(1) (a) Fujioka, H.; Kitagawa, H.; Matsunaga, N.; Nagatomi, Y.; Kita, Y. Tetrahedron Lett. 1996, 37, 2245. (b) Fujioka, H.; Kitagawa, H.; Nagatomi, Y.; Kita, Y. J. Org. Chem. 1996, 61, 7309.

(2) Fujioka, H.; Nagatomi, Y.; Kitagawa, H.; Kita, Y. J. Am. Chem. Soc. 1997, 119, 12016.

(3) For examples, see: (a) Kotsuki, H. Synlett 1992, 97. (b) Mukaiyama, T.; Murakami, M. Synthesis 1987, 1043. (c) Mukaiyama, T. Org. React. 1982, 28, 203.

(4) For studies of halonium ion mediated neighboring group activation of acetal cleavage, see: (a) Robert, M.; Udodong, U. E.; Roberts, C.; Mootoo, D. R.; Konradsson, P.; Fraser-Reid, B. J. Am. Chem. Soc. 1995, 117, 1554. (b) Roberts, C.; Madsen, R.; Fraser-Reid, B. J. Am. Chem. Soc. 1995, 117, 1546. (c) Madsen, R.; Fraser-Reid, B. J. Org. Chem. 1995, 60, 772. (d) Fraser-Reid, B.; Udodong, U. E.; Wu, Z.; Ottosson, J.; Merritt, J. R.; Rao, C. S.; Roberts, C. Synlett 1992, 927. (e) Zhang, H.; Wilson, P.; Shan, W.; Ruan, Z.; Mootoo, D. R. Tetrahedron Lett. 1995, 36, 649. (f) Wilson, P.; Shan, W. F.; Mootoo, D. R. J. Carbohydrate Chem. 1994, 13, 133. (g) Elvey, S. P.; Mootoo, D. R. J. Am. Chem. Soc. 1992, 60, 9685. (h) Mootoo, D. R.; Date, V. Fraser-Reid, B. J. Chem. Soc., Chem. Commun. 1987, 1462. References e-h include the reactions of remote stereocontrol.

(5) For reviews on the asymmetric synthesis using the chiral C2-symmetric acetals, see: (a) Alexakis, A.; Mangeny, P. Tetrahedron: Asymmetry, 1990, 1, 477. (b) Fujioka, H.; Kita, Y. "Studies in Natural Product Chemistry", ed by Atta-ur-Rahman, Elsevier, Amsterdam, 1994; Vol 14, pp 469.

(6) For our representative studies using the chiral C2-symmetric acetals, see: (a) Fujioka, H.; Kitagawa, H.; Yamanaka, T.; Kita, Y. Chem. Pharm. Bull. 1992, 40, 3118. (b) Fujioka, H.; Annoura, H.; Murano, K.; Kita, Y.; Tamura, Y. Chem. Pharm. Bull. 1989, 37, 2047. (c) Tamura, Y. Annoura, H.; Yamamoto, H.; Kondo, H.; Kita, Y. Fujioka, H. Tetrahedron Lett. 1987, 28, 5709. (d) Tamura, Y. Annoura, Fujioka, H. Tetrahedron Lett. 1987, 28, 5681. (e) Tamura, Y.; Ko, T.; Kondo, H.; Annoura, H.; Fuji, M.; Takeuchi, R.; Fujioka, H. Tetrahedron Lett. 1986, 27, 2117. (f) Tamura, Y.; Kondo, H.; Annoura, H.; Takeuchi, R.; Fujioka, H. Tetrahedron Lett. 1986, 27, 81.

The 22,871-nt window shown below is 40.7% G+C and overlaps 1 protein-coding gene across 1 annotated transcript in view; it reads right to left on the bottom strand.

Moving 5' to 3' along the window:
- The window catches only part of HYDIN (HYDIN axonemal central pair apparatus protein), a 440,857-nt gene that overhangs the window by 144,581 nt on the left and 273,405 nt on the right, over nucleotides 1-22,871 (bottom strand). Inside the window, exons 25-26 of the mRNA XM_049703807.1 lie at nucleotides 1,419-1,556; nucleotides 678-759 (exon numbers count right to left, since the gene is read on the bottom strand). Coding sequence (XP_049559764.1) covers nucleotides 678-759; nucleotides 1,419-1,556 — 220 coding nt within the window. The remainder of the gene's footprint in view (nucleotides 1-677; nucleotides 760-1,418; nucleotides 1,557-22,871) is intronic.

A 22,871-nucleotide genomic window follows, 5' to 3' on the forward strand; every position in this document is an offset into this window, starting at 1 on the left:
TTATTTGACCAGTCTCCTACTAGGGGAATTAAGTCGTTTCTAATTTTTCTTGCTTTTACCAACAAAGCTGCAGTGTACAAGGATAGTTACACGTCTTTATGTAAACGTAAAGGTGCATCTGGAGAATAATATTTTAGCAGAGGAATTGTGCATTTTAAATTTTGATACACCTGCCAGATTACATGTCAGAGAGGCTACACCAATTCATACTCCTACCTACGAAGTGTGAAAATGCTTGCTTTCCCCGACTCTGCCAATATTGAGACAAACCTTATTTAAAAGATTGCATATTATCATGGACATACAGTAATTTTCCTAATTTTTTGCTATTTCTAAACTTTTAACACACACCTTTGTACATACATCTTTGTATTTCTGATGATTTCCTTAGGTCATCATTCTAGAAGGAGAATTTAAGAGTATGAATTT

(7) The preliminary stereoselective synthesis of optically active 1,4-diols has been recently reported by us: Fujioka, H.; Kitagawa, H.; Matsunaga, N.; Nagatomi, Y.; Kita, Y. Tetrahedron Lett. 1996, 37, 2245.

(8) Solladi, G.; Huser, N. Recl. Trav. Chim. Pays-Bas. 1995, 114, 153 and references therein.

(9) For previous synthesis of the optically active natural product, see: (a) Keinan, E.; Seth, K. K.; Lamed, R. J. Am. Chem. Soc. 1986, 108, 3474. (b) Seebach, D.; Pohmakotr, M. Helv. Chim. Acta 1979, 62, 1096. (c) Lichtenthaler, F. W.; Klingler, F. D.; Jarglis, P. Carbohydr. Res. 1984, 132, C1.

(10) Chiral hydrobenzoin is readily available in both enantiomeric forms by asymmetric synthesis or resolution; for asymmetric synthesis, see, Wang, Z. -M.; Sharpless, K. B. J. Org. Chem. 1994, 59, 8302, and for resolution of dl-hydrobenzoin, see "Optical Resolution Procedures for Chemical Compounds" ed. by P. Mewman, Optical Information Center, Manhattan College, Riverdale, New York 10471, 1984, Vol. 3, pp 353.

(11) Preparation: Lemieux, R. U.; Morgan, A. R. Can. J. Chem. 1965, 43, 2190.

(12) The stereochemistries of the major products a were determined from the NOE experiment on 8a (Table 3) derived from 5a. The stereochemistries of the halomethyl substituent were determined by converting 5 to the (R)-enriched-pentane-1,4-diol {[░└]D23 -10 (c 0.46, MeOH) lit. [░└]D21 -13.4 (c 1.05, MeOH); Kitahara, T.; Mori, K.; Matsui, M. Tetrahedron Lett. 1979, 32, 3021.} in a three-step sequence; 1) acid hydrolysis, 2) LiAlH4 reduction, and 3) hydrogenolysis.

(13) The structures of b, c and d were postulated from consideration of the reaction mechanism and the assignment is tentative.

(14) A similar result was reported by Fraser-Reid et al. They suggested that the formation of the 6-membered oxonium ion was slower than that of the 5-membered one (see ref. 4d).

(15) Optically active 1,3-diphenyl-1,3-propanediol is available in both enantiomeric forms by asymmetric synthesis or microbial resolution; for asymmetric synthesis, see, Wang, Z. -M.; Ito, K.; Harada, T.; Tai, A. Bull. Chem. Soc. Jpn. 1980, 53, 3367, and for microbial resolution, see, Yamamoto, K.; Ando, H.; Chikamatsu, H. J. Chem. Soc., Chem. Commun. 1994, 334.

(16) There is another possible 6,5-membered bicyclic intermediate from reaction of the acetal derived from 4-pentenal and 1,3-diphenyl-1,3-propanediol. We didn't feel it necessary to examine its reaction in order to develop the asymmetric synthesis of 1,4-diols.

(17) Bis(sym-collidine)iodine(I) hexafluorophosphate (I(coll)2PF6) is also used during halolactonization, see, Simonot, B.; Rousseau, G. J. Org. Chem. 1994, 59, 5912.